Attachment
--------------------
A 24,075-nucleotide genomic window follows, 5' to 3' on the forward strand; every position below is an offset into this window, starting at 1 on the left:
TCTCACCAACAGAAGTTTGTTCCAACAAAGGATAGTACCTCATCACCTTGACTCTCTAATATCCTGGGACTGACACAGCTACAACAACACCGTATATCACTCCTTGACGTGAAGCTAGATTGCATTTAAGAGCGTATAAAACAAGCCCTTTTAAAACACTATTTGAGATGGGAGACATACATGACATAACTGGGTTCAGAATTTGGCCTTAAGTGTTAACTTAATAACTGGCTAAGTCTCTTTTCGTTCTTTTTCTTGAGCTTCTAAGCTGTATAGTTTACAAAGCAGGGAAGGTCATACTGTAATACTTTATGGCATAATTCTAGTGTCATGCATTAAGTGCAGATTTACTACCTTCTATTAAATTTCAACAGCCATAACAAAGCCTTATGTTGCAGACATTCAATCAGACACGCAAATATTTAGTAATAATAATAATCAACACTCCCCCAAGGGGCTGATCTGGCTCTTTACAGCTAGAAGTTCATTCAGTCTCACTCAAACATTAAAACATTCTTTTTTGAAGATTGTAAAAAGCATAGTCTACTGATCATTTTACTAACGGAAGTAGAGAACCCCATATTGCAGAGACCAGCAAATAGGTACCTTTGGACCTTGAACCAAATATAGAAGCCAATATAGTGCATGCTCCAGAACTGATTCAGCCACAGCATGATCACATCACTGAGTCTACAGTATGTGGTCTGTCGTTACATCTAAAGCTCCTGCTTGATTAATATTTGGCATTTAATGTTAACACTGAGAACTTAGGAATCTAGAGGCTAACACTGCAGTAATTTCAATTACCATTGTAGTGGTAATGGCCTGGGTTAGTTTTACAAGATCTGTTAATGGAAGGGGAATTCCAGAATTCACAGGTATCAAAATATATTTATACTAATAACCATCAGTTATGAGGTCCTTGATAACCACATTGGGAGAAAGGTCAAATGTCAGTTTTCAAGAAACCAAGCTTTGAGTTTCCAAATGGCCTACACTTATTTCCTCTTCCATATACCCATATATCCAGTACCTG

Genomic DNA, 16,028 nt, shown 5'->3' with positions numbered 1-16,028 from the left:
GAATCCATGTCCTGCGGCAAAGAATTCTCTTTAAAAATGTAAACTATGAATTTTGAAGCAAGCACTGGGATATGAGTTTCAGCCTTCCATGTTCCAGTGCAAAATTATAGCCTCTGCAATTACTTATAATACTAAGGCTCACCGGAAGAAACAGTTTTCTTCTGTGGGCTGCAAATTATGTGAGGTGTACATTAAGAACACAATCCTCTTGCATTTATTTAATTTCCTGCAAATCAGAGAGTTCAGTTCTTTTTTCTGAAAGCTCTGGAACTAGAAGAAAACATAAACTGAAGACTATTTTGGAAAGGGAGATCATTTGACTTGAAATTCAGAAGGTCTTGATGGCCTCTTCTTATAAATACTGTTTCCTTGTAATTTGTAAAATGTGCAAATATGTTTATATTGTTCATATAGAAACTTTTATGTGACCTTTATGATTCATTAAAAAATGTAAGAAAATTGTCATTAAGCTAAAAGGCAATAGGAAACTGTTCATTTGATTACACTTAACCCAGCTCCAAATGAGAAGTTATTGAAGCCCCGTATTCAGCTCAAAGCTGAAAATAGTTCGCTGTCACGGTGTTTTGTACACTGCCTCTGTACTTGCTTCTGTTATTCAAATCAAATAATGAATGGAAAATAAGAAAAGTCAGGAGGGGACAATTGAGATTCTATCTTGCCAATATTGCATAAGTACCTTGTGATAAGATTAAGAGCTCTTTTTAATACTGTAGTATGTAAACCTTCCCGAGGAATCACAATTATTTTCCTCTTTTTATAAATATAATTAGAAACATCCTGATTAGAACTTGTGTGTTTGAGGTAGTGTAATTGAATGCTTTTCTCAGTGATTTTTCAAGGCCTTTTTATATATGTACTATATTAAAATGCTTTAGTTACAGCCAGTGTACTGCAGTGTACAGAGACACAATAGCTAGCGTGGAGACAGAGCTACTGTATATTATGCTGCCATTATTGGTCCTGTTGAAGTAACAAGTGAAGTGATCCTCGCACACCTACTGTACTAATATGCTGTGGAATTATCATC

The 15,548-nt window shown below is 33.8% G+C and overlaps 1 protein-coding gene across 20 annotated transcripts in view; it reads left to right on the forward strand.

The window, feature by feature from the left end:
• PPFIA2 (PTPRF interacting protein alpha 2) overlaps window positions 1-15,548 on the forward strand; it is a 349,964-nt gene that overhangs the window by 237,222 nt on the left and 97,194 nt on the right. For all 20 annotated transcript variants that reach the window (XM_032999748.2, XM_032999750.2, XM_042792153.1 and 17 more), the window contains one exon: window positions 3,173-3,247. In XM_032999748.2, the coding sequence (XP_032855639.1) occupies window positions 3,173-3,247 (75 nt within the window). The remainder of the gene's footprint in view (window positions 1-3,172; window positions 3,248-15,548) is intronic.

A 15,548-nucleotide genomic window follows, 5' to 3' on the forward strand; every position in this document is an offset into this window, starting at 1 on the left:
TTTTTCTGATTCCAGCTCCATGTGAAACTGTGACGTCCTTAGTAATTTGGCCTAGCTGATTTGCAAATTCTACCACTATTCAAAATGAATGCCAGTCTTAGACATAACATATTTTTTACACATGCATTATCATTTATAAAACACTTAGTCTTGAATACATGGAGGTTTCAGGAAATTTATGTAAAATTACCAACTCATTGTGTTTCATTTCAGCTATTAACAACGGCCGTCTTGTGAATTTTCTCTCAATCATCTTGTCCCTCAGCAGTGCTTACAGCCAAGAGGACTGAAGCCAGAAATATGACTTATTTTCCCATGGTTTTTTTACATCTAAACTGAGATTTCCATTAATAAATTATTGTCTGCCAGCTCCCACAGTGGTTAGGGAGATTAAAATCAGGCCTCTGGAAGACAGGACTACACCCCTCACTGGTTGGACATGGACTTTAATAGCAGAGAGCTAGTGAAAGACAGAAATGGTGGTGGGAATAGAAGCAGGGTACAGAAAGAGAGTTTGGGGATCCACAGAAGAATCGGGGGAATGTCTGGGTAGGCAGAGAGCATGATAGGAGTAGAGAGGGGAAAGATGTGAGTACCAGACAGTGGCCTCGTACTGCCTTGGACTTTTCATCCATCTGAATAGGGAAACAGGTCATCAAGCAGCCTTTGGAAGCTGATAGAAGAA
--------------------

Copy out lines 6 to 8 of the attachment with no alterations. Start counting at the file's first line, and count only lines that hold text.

The window, feature by feature from the left end:
• PPFIA2 (PTPRF interacting protein alpha 2) overlaps window positions 1-15,548 on the forward strand; it is a 349,964-nt gene that overhangs the window by 237,222 nt on the left and 97,194 nt on the right. For all 20 annotated transcript variants that reach the window (XM_032999748.2, XM_032999750.2, XM_042792153.1 and 17 more), the window contains one exon: window positions 3,173-3,247. In XM_032999748.2, the coding sequence (XP_032855639.1) occupies window positions 3,173-3,247 (75 nt within the window). The remainder of the gene's footprint in view (window positions 1-3,172; window positions 3,248-15,548) is intronic.

A 15,548-nucleotide genomic window follows, 5' to 3' on the forward strand; every position in this document is an offset into this window, starting at 1 on the left: